Couple put their faith into the picture

20 June 2004

CAPE TOWN, South Africa — Work on Baha'i service projects here gave screenwriters Mark Bamford and Suzanne Kay the idea for a movie that has recently won international media attention.

After their arrival here from Hollywood in 2001, the husband and wife team threw themselves into various service projects such as after-school enrichment programs for disadvantaged children and English lessons for refugees from French-speaking African countries.

Those experiences inspired them to make "Cape of Good Hope," a feature film that was screened recently at two international film festivals and reviewed positively by, among others, the BBC and the top show business journal, "Variety."

Mr. Bamford and Ms. Kay had left their busy careers as television scriptwriters in Los Angeles so they could pursue their own film projects in Cape Town, a city they had visited a few years earlier and had come to love.

It was also a place where they wanted to raise their new-born baby and to involve themselves in helping the reconstruction of a newly democratic African nation.

During their involvement in the service projects they saw first hand the struggles of ordinary people to make the most of their lives. That prompted them to write the screenplay and then produce and direct the movie.

The film that emerged, "Cape of Good Hope," won a standing ovation at its premiere in April 2004 at the Tribeca Film Festival in New York.

Following that premiere, the BBC television's "Talking Movies" show carried interviews with some of the stars of the film, and described the movie as "heartfelt and real."

Mama (played by Lillian Dube) comforts Lindiwe (Nthati Moshesh).SLIDESHOW
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Mama (played by Lillian Dube) comforts Lindiwe (Nthati Moshesh).

And the subsequent screening of "Cape of Good Hope" at the Cannes Festival -- which highlighted the 10th anniversary of the end of apartheid by showing major South African films -- clearly struck a chord with an influential reviewer.

"Variety," the most widely read film industry journal, hailed the movie's "warmth and charm" and said it was a "good-natured multi-character snapshot of contemporary South Africa."

The reviewer described the film as a "crowd-pleasing feel-good exercise in love and tolerance," and referred to director Mark Bamford's "fine sense of timing."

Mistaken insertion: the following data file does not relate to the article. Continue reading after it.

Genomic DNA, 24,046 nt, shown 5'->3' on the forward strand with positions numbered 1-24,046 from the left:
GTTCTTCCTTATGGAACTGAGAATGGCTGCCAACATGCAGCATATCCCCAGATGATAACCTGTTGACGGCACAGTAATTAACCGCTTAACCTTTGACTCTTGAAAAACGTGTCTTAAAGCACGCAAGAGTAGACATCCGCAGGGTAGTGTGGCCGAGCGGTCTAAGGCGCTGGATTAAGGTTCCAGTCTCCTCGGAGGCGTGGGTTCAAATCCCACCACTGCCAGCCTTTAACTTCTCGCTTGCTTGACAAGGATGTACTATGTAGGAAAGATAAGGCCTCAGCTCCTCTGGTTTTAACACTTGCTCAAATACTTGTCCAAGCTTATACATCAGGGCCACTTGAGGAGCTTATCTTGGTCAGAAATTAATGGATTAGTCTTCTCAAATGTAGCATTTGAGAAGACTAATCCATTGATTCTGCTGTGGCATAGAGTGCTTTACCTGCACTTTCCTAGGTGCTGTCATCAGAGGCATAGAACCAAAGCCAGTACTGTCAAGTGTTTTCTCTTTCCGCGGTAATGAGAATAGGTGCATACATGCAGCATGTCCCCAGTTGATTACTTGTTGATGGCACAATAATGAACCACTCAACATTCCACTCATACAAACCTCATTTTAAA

The film, cowritten by Mr. Bamford and Ms. Kay, interweaves fictional storylines revolving around a Cape Town animal rescue center.

Characters include the woman who runs the shelter, a refugee from war-torn Democratic Republic of Congo, a single mother trying to educate herself while working as a servant, a young couple unable to have children of their own, and a recently widowed veterinary surgeon.

In this mosaic of love and hope, filmed on location in South Africa, the human stories replace the intense political focus that is the norm for films set in Africa.

"There were lots of films about Africa and with epic political messages," Mr. Bamford said, "but we felt they were missing the trees for the forest."

"You actually feel more from a story which is about the reality of people's lives."

Through the stories of individuals, the film highlights themes of love, interracial relations, xenophobia, justice, and -- in an unusual twist for a commercial movie -- kindness to animals.

"Cape of Good Hope" is Mr. Bamford's debut as a director of a feature movie. His previous work includes "Hero," a widely screened short film.

The positive themes of the movies reflect the couple's philosophy on filmmaking.

"I think the purpose of art is to uplift the human spirit," Mr. Bamford said.

"In film, entertainment is fine, but a lot of what passes for entertainment is destructive -- it degrades women and glorifies drugs and violence."

The role for Baha'i artists, he said, is not to avoid crucial issues or to be "nicey-nicey," but rather to be optimistic.

Ms. Kay: "Because we say 'uplifting,' we don't mean 'naive' -- we just want to give [audiences] energy to contribute something for the betterment of society."

They quickly acknowledge that business considerations mix with those of art and their Baha'i beliefs.

"Film is art yet commerce at the same time -- it is very difficult to produce art on demand -- it takes time, patience, and detachment," Ms. Kay said.

Mr. Bamford and Ms. Kay said they tried to integrate their art and their spiritual beliefs, and felt they saw the outcome in the spirit among cast and crew.

"Large number of the cast and crew deferred salaries to support us," Ms. Kay said.

Among those actors was Eriq Ebouaney, star of the award winning "Lumumba" who told the BBC: "I think this film is definitely a celebration of South Africa, definitely a celebration of multiculturalism, and I think it's also a celebration of democracy."